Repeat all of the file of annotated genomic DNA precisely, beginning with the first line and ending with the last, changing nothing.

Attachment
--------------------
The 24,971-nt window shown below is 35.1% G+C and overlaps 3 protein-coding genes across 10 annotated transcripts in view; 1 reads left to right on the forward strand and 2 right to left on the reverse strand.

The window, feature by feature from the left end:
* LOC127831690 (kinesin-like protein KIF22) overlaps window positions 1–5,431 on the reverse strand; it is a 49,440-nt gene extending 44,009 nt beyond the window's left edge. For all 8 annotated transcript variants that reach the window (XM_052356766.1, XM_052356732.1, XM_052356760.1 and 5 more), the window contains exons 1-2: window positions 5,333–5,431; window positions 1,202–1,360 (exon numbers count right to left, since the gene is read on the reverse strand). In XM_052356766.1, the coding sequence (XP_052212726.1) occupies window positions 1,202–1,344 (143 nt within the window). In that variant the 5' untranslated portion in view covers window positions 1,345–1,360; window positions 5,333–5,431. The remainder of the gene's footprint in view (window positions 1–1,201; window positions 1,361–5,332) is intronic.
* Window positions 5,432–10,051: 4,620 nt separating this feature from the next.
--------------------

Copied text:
The 24,971-nt window shown below is 35.1% G+C and overlaps 3 protein-coding genes across 10 annotated transcripts in view; 1 reads left to right on the forward strand and 2 right to left on the reverse strand.

The window, feature by feature from the left end:
* LOC127831690 (kinesin-like protein KIF22) overlaps window positions 1–5,431 on the reverse strand; it is a 49,440-nt gene extending 44,009 nt beyond the window's left edge. For all 8 annotated transcript variants that reach the window (XM_052356766.1, XM_052356732.1, XM_052356760.1 and 5 more), the window contains exons 1-2: window positions 5,333–5,431; window positions 1,202–1,360 (exon numbers count right to left, since the gene is read on the reverse strand). In XM_052356766.1, the coding sequence (XP_052212726.1) occupies window positions 1,202–1,344 (143 nt within the window). In that variant the 5' untranslated portion in view covers window positions 1,345–1,360; window positions 5,333–5,431. The remainder of the gene's footprint in view (window positions 1–1,201; window positions 1,361–5,332) is intronic.
* Window positions 5,432–10,051: 4,620 nt separating this feature from the next.